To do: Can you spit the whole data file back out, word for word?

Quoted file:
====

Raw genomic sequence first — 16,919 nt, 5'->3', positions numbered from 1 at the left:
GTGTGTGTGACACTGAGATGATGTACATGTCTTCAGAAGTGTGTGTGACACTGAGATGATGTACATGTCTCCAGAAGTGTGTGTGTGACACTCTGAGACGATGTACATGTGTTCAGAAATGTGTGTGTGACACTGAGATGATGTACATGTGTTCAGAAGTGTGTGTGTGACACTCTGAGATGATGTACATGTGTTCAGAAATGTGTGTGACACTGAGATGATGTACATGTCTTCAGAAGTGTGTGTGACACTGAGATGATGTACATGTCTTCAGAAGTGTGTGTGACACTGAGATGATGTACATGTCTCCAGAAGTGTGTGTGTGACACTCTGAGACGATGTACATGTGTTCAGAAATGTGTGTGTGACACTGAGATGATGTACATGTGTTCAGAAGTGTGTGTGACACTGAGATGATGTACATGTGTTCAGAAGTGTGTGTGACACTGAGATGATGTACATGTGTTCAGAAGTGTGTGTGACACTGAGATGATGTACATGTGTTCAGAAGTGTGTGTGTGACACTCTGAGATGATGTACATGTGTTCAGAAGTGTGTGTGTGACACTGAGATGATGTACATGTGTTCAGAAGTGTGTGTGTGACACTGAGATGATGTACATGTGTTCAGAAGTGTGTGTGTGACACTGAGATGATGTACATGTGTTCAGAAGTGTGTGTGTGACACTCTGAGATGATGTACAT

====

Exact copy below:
Raw genomic sequence first — 16,919 nt, 5'->3', positions numbered from 1 at the left:
GTGTGTGTGACACTGAGATGATGTACATGTCTTCAGAAGTGTGTGTGACACTGAGATGATGTACATGTCTCCAGAAGTGTGTGTGTGACACTCTGAGACGATGTACATGTGTTCAGAAATGTGTGTGTGACACTGAGATGATGTACATGTGTTCAGAAGTGTGTGTGTGACACTCTGAGATGATGTACATGTGTTCAGAAATGTGTGTGACACTGAGATGATGTACATGTCTTCAGAAGTGTGTGTGACACTGAGATGATGTACATGTCTTCAGAAGTGTGTGTGACACTGAGATGATGTACATGTCTCCAGAAGTGTGTGTGTGACACTCTGAGACGATGTACATGTGTTCAGAAATGTGTGTGTGACACTGAGATGATGTACATGTGTTCAGAAGTGTGTGTGACACTGAGATGATGTACATGTGTTCAGAAGTGTGTGTGACACTGAGATGATGTACATGTGTTCAGAAGTGTGTGTGACACTGAGATGATGTACATGTGTTCAGAAGTGTGTGTGTGACACTCTGAGATGATGTACATGTGTTCAGAAGTGTGTGTGTGACACTGAGATGATGTACATGTGTTCAGAAGTGTGTGTGTGACACTGAGATGATGTACATGTGTTCAGAAGTGTGTGTGTGACACTGAGATGATGTACATGTGTTCAGAAGTGTGTGTGTGACACTCTGAGATGATGTACAT